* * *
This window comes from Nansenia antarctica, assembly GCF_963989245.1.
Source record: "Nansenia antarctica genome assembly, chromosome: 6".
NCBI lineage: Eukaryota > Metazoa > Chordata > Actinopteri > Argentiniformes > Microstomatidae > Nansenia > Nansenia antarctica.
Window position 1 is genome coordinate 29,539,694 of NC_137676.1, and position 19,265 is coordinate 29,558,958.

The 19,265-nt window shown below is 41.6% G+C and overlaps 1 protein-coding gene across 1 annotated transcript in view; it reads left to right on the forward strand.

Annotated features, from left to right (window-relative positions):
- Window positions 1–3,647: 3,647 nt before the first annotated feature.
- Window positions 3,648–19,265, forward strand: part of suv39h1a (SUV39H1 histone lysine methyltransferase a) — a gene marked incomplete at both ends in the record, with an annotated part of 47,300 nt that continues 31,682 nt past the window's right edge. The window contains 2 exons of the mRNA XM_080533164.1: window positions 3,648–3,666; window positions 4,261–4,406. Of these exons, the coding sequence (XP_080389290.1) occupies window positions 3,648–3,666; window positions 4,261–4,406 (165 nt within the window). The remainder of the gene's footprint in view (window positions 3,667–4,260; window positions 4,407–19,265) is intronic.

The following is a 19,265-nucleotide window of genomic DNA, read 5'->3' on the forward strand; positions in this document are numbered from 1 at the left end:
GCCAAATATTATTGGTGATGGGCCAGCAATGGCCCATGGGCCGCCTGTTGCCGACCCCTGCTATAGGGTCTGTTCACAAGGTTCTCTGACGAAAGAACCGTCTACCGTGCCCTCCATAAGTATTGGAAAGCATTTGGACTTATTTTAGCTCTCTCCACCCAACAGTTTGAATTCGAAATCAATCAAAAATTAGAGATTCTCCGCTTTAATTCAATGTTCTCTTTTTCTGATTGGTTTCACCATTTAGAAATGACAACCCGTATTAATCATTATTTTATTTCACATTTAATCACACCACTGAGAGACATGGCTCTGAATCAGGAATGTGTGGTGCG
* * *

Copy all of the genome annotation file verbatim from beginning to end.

This window comes from Nansenia antarctica, assembly GCF_963989245.1.
Source record: "Nansenia antarctica genome assembly, chromosome: 6".
NCBI lineage: Eukaryota > Metazoa > Chordata > Actinopteri > Argentiniformes > Microstomatidae > Nansenia > Nansenia antarctica.
Window position 1 is genome coordinate 29,539,694 of NC_137676.1, and position 19,265 is coordinate 29,558,958.

The 19,265-nt window shown below is 41.6% G+C and overlaps 1 protein-coding gene across 1 annotated transcript in view; it reads left to right on the forward strand.

Annotated features, from left to right (window-relative positions):
- Window positions 1–3,647: 3,647 nt before the first annotated feature.
- Window positions 3,648–19,265, forward strand: part of suv39h1a (SUV39H1 histone lysine methyltransferase a) — a gene marked incomplete at both ends in the record, with an annotated part of 47,300 nt that continues 31,682 nt past the window's right edge. The window contains 2 exons of the mRNA XM_080533164.1: window positions 3,648–3,666; window positions 4,261–4,406. Of these exons, the coding sequence (XP_080389290.1) occupies window positions 3,648–3,666; window positions 4,261–4,406 (165 nt within the window). The remainder of the gene's footprint in view (window positions 3,667–4,260; window positions 4,407–19,265) is intronic.

The following is a 19,265-nucleotide window of genomic DNA, read 5'->3' on the forward strand; positions in this document are numbered from 1 at the left end:
GCCAAATATTATTGGTGATGGGCCAGCAATGGCCCATGGGCCGCCTGTTGCCGACCCCTGCTATAGGGTCTGTTCACAAGGTTCTCTGACGAAAGAACCGTCTACCGTGCCCTCCATAAGTATTGGAAAGCATTTGGACTTATTTTAGCTCTCTCCACCCAACAGTTTGAATTCGAAATCAATCAAAAATTAGAGATTCTCCGCTTTAATTCAATGTTCTCTTTTTCTGATTGGTTTCACCATTTAGAAATGACAACCCGTATTAATCATTATTTTATTTCACATTTAATCACACCACTGAGAGACATGGCTCTGAATCAGGAATGTGTGGTGCG